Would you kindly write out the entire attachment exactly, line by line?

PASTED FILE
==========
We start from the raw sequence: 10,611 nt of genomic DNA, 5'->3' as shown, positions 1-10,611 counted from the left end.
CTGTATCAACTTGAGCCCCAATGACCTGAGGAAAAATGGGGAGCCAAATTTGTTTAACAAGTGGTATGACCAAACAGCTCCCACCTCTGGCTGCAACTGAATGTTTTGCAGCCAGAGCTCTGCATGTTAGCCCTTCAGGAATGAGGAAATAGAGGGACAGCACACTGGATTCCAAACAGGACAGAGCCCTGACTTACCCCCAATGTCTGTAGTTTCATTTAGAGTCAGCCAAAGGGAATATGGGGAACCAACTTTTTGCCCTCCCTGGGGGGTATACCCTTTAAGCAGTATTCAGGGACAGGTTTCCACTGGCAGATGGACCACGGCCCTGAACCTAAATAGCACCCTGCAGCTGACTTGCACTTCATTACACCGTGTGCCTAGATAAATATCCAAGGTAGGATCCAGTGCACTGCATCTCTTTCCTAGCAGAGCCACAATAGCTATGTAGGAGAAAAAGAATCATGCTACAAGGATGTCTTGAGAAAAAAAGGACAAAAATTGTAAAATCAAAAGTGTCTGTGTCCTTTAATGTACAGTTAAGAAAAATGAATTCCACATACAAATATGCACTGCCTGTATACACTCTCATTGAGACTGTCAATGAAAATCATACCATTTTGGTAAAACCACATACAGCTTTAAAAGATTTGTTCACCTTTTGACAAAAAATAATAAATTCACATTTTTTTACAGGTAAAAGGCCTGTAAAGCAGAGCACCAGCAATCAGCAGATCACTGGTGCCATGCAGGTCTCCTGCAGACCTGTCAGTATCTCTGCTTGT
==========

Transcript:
We start from the raw sequence: 10,611 nt of genomic DNA, 5'->3' as shown, positions 1-10,611 counted from the left end.
CTGTATCAACTTGAGCCCCAATGACCTGAGGAAAAATGGGGAGCCAAATTTGTTTAACAAGTGGTATGACCAAACAGCTCCCACCTCTGGCTGCAACTGAATGTTTTGCAGCCAGAGCTCTGCATGTTAGCCCTTCAGGAATGAGGAAATAGAGGGACAGCACACTGGATTCCAAACAGGACAGAGCCCTGACTTACCCCCAATGTCTGTAGTTTCATTTAGAGTCAGCCAAAGGGAATATGGGGAACCAACTTTTTGCCCTCCCTGGGGGGTATACCCTTTAAGCAGTATTCAGGGACAGGTTTCCACTGGCAGATGGACCACGGCCCTGAACCTAAATAGCACCCTGCAGCTGACTTGCACTTCATTACACCGTGTGCCTAGATAAATATCCAAGGTAGGATCCAGTGCACTGCATCTCTTTCCTAGCAGAGCCACAATAGCTATGTAGGAGAAAAAGAATCATGCTACAAGGATGTCTTGAGAAAAAAAGGACAAAAATTGTAAAATCAAAAGTGTCTGTGTCCTTTAATGTACAGTTAAGAAAAATGAATTCCACATACAAATATGCACTGCCTGTATACACTCTCATTGAGACTGTCAATGAAAATCATACCATTTTGGTAAAACCACATACAGCTTTAAAAGATTTGTTCACCTTTTGACAAAAAATAATAAATTCACATTTTTTTACAGGTAAAAGGCCTGTAAAGCAGAGCACCAGCAATCAGCAGATCACTGGTGCCATGCAGGTCTCCTGCAGACCTGTCAGTATCTCTGCTTGT